These books stink

Book lover discusses books she does not love


Photo by Abby Bunch

Out of millions of books, there’s bound to be a couple that may be unworthy of reading.

Story by Emma Allen, staff writer

From a young age, I’ve loved books. There’s something about reading about someone else’s adventures, getting to know fictional characters, their motivations, who they are, that I’ve always been drawn to. Maybe it’s the escape from reality. Maybe it’s something else, something I picked up on when I was so young that I couldn’t even add. But every once in a while, a book comes along that doesn’t give me those feelings. I don’t want to meet the characters. I don’t care about their adventures. It’s a small list, but one I’m quite passionate about. 

“Jacob Have I Loved” by Katherine Paterson

I read this book in the seventh grade, so obviously I don’t remember everything about it, but there are a few things that stand out in my memory. First is that it was so bad that my teacher didn’t read the whole thing, which, by the way, is not something you should admit to a class full of students you’re forcing to read said terrible book, but I digress. 

The other thing that I remember is the main character, a girl probably around 12-15, had a huge crush on the neighborhood old man, he was probably somewhere around 70. Imagine my rage at the book when this man got a girlfriend his own age and the main character had the nerve to be extremely upset that he would do such a thing. Luckily, she eventually went after guys not nearly a whole lifetime older than her, but the ending just wasn’t satisfying, though I imagine this was a result of the conflict itself being unsatisfying.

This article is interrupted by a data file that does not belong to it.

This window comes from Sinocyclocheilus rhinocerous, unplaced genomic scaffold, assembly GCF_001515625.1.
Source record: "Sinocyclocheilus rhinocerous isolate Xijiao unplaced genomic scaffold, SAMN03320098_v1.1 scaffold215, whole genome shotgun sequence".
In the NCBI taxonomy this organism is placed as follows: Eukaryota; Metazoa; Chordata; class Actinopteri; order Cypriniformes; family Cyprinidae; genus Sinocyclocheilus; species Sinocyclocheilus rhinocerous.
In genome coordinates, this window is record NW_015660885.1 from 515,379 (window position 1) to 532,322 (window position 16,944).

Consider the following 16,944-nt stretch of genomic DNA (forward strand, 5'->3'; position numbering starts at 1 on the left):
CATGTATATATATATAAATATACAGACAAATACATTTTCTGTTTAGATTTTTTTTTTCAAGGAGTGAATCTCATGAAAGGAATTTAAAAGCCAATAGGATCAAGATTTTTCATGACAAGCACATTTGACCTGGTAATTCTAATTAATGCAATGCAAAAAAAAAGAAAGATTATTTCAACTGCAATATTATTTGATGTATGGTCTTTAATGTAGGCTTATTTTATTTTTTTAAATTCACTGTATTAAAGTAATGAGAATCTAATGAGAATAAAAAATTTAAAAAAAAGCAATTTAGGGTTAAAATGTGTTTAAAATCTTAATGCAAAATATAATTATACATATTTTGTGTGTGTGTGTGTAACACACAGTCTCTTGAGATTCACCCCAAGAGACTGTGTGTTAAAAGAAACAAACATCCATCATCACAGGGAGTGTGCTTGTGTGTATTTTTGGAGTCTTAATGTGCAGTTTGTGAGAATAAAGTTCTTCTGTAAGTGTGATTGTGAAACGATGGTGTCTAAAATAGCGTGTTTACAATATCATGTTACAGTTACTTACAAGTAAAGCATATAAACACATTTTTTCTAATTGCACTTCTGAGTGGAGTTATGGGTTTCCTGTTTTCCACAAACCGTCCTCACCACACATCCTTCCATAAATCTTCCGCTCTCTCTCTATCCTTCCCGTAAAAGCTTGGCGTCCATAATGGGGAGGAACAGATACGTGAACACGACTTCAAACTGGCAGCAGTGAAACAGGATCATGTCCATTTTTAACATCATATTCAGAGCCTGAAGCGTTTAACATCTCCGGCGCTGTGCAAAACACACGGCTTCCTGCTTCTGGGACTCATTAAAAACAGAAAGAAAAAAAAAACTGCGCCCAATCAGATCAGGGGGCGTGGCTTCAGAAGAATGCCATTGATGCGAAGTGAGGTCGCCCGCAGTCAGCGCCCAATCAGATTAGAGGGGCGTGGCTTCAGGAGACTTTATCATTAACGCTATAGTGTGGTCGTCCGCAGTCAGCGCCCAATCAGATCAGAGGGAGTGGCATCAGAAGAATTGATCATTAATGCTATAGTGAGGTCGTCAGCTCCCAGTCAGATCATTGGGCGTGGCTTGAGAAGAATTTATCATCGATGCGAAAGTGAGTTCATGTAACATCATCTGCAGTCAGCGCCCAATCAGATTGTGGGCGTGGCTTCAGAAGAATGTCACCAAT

“Ethan Frome” by Edith Wharton

Many people who go to Texas High School (and likely other high schools that have this book in their curriculum) will know how horrible it is (assuming anyone actually read it). According to the book’s description, this is “one of American fiction’s finest and most intense narratives,” which I can say with absolute certainty is false. If this was as intense as it claims, why on earth did I start falling asleep every time I attempted to read before the next quiz? I’m getting really tired of “American classics” just being stories with the only plot point being a not-so-secret affair. I can honestly say that the best part of this book was walking into Mr. Tirrito’s class on quiz day fully prepared to discuss how absolutely garbage the plot, characters and everything else about the book is. 

“Be More Chill” by Ned Vizzini 

I am a big believer that the book is better … in most situations. This philosophy does not apply here. The novel was developed into a musical that gained popularity since its stint as an off-Broadway production. The book, however, didn’t live up to the standards the musical set. 

The basic premise is still the same, but the book has nowhere near the same amount of humor as the musical, nor are the characters as fleshed out. The book relies solely on the main character to carry the plot, almost completely ignoring any of the friends and family. Every side character is treated as a prop more than a character that needs to be developed to keep the audience interested. Without the musical, I probably would have never known the book existed, but I doubt I would have enjoyed it very much even without the comparison. 

“Harry Potter and the Cursed Child” by J. K. Rowling, John Tiffany and Jack Thorne